Clearing (Clearance) – The process of ensuring that securities bought and sold are accounted for, and to make sure deliveries are made to the correct parties. These activities are handled by clearing houses.

Clearing house – A financial institution formed to facilitate the exchange of payments, securities, or derivatives transactions. The clearing house stands as an intermediary between the buyer and seller, making sure both parties follow through on the transaction, based on an agreement of terms for purchase and sale.

Compound interest – Interest that is calculated on the initial principal, and added to that principal includes accumulated interest payments over a period of the loan.

See how compound interest is calculated and a visual representation of how compound interest works, learn more here.

Custodian – A financial institution that specializes in holding/safekeeping their clients’ securities. This arrangement helps minimize the risk of misappropriation, misuse, theft, and or/loss of clients’ securities. Learn more.

Data warehouse – A large collection of data in one place, in which the data is gathered from a variety of sources and fed directly into the one location. By centralizing the data, the data warehouse aids in the reporting, analysis, and decision-making processes.

Depository Trust and Clearing Corporation –  An American financial company that provides post-trade clearing and settlement services for financial markets. Learn what clearing and settlements are.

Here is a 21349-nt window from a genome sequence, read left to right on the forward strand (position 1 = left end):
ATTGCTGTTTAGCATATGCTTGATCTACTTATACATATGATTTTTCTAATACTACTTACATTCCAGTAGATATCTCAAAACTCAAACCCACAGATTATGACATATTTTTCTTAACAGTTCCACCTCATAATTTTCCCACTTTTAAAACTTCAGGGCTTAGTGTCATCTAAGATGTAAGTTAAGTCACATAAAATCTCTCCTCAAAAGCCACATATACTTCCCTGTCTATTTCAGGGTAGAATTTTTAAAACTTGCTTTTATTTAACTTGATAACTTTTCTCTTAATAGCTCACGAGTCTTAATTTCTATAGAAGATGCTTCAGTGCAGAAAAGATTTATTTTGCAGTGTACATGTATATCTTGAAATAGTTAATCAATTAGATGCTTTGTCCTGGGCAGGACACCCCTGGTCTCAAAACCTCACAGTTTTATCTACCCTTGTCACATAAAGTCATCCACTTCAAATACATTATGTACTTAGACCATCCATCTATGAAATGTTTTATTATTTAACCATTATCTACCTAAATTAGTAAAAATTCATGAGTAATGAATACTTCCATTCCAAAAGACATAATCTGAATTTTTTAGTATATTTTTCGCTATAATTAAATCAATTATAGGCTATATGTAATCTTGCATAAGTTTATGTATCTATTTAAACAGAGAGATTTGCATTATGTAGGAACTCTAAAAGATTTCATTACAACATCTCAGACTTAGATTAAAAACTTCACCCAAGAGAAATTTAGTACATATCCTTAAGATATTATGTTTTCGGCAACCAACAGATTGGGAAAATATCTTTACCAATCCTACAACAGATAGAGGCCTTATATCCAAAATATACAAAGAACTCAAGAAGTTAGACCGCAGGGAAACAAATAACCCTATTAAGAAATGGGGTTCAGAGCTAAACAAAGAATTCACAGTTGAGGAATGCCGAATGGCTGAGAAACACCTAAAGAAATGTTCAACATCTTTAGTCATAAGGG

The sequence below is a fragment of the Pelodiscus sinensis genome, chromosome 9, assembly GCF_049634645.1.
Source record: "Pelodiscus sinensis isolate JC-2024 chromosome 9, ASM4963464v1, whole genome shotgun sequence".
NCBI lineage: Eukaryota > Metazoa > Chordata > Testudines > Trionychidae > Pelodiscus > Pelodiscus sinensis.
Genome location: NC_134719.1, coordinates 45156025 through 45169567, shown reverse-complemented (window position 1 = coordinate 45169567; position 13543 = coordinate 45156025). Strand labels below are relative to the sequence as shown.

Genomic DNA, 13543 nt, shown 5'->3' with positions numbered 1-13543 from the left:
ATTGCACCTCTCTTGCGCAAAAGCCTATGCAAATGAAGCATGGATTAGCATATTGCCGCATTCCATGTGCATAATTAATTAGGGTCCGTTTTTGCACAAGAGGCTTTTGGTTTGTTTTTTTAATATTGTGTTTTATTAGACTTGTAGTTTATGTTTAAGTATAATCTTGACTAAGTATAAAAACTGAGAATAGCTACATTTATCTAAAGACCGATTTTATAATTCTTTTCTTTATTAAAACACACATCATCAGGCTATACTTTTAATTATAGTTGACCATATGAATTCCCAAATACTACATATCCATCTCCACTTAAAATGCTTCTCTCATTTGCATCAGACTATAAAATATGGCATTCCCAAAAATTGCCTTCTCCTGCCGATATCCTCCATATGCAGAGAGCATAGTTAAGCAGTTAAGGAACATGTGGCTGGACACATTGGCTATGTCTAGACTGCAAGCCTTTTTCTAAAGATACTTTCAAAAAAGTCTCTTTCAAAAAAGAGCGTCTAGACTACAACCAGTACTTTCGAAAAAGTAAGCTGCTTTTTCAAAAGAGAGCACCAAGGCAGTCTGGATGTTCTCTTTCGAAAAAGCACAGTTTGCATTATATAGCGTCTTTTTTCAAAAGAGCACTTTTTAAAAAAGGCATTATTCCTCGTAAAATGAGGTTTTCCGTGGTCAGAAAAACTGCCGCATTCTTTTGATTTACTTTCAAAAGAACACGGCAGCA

Distribution – the disbursement, or payment, of assets that is associated with a fund, account, or security of the investor. Distributions are a payment that can come in the form of interest, a dividend, or a return of principal.

Dividend – A sum of money paid out by a company to its shareholders on a regular basis, usually quarterly. The money paid out to shareholders comes from profits or reserves of the company.

Dividend reinvestment Also known as a dividend reinvestment program or dividend reinvestment plan (DRIP). A dividend reinvestment is the act of a shareholder taking the money paid out from a dividend and using that money to invest back into the underlying security, rather than the shareholder pocket the cash dividend.

Should you take the cash or reinvest your dividends? Learn more.

Dividend yield – a financial ratio that shows how much a company pays out in dividends each year, in relation to its stock price. The ratio is the dividends paid out over a over price (dividend/price).

Dividend yield = annual dividends per share divided by the price per share.

See example calculations and what dividend yields mean to investors. Learn more.

Equity – The degree of ownership in an asset, where equity is calculated by subtracting all debts associated with the value of the asset. Equity represents a shareholder’s stake in the asset.

Equities come in the form of public and private.

Exchange Traded Fund (ETF) – An investment fund traded on a stock exchange. The fund may consist of different securities (stocks, bonds, commodities, etc.), similar to a mutual fund.

What makes an ETF different from a mutual fund, aside from the ETF being a tradable security, is that investors who purchase shares of an ETF do not own the underlying assets (the actual securities that make up the fund), but they can receive dividends from stocks that make up the index. Learn more about how ETFs work.

Family office – A private entity established to manage the wealth management affairs of an ultra-high net-worth (UNHW) family. These families typically have a net worth around $100 million, and a staff of investment, compliance, technology and operational professionals is hired to help run the family office. In addition to growing and preserving family wealth, the family office handles succession planning and the transfer of money across generations. They also handle tax and legal matters, as well as donations to charitable organizations.